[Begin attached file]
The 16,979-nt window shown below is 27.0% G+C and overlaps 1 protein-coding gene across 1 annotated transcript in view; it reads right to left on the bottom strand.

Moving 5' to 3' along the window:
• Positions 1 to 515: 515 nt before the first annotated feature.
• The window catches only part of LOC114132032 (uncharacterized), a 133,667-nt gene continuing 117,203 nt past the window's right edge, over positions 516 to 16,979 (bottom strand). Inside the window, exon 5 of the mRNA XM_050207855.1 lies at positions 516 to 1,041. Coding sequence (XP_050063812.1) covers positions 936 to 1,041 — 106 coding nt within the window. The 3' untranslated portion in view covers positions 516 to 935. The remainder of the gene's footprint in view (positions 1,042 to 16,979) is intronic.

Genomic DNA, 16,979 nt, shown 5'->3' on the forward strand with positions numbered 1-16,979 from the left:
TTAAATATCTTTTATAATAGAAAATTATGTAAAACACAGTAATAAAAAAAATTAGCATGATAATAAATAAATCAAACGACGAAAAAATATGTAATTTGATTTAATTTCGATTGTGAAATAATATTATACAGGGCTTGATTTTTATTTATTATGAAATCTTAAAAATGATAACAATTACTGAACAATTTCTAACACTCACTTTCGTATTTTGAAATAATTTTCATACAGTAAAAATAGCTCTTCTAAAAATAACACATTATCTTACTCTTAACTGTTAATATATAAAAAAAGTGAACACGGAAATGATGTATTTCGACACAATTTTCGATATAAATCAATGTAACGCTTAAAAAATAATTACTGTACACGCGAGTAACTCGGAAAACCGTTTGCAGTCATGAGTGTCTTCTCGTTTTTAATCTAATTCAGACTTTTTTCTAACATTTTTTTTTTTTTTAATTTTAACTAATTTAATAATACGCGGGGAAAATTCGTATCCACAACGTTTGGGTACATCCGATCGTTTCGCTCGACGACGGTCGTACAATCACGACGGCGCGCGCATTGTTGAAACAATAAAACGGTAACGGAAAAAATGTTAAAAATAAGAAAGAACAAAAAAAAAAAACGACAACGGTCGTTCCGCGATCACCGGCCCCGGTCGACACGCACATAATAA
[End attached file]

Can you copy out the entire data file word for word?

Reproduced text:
The 16,979-nt window shown below is 27.0% G+C and overlaps 1 protein-coding gene across 1 annotated transcript in view; it reads right to left on the bottom strand.

Moving 5' to 3' along the window:
• Positions 1 to 515: 515 nt before the first annotated feature.
• The window catches only part of LOC114132032 (uncharacterized), a 133,667-nt gene continuing 117,203 nt past the window's right edge, over positions 516 to 16,979 (bottom strand). Inside the window, exon 5 of the mRNA XM_050207855.1 lies at positions 516 to 1,041. Coding sequence (XP_050063812.1) covers positions 936 to 1,041 — 106 coding nt within the window. The 3' untranslated portion in view covers positions 516 to 935. The remainder of the gene's footprint in view (positions 1,042 to 16,979) is intronic.

Genomic DNA, 16,979 nt, shown 5'->3' on the forward strand with positions numbered 1-16,979 from the left:
TTAAATATCTTTTATAATAGAAAATTATGTAAAACACAGTAATAAAAAAAATTAGCATGATAATAAATAAATCAAACGACGAAAAAATATGTAATTTGATTTAATTTCGATTGTGAAATAATATTATACAGGGCTTGATTTTTATTTATTATGAAATCTTAAAAATGATAACAATTACTGAACAATTTCTAACACTCACTTTCGTATTTTGAAATAATTTTCATACAGTAAAAATAGCTCTTCTAAAAATAACACATTATCTTACTCTTAACTGTTAATATATAAAAAAAGTGAACACGGAAATGATGTATTTCGACACAATTTTCGATATAAATCAATGTAACGCTTAAAAAATAATTACTGTACACGCGAGTAACTCGGAAAACCGTTTGCAGTCATGAGTGTCTTCTCGTTTTTAATCTAATTCAGACTTTTTTCTAACATTTTTTTTTTTTTTAATTTTAACTAATTTAATAATACGCGGGGAAAATTCGTATCCACAACGTTTGGGTACATCCGATCGTTTCGCTCGACGACGGTCGTACAATCACGACGGCGCGCGCATTGTTGAAACAATAAAACGGTAACGGAAAAAATGTTAAAAATAAGAAAGAACAAAAAAAAAAAACGACAACGGTCGTTCCGCGATCACCGGCCCCGGTCGACACGCACATAATAA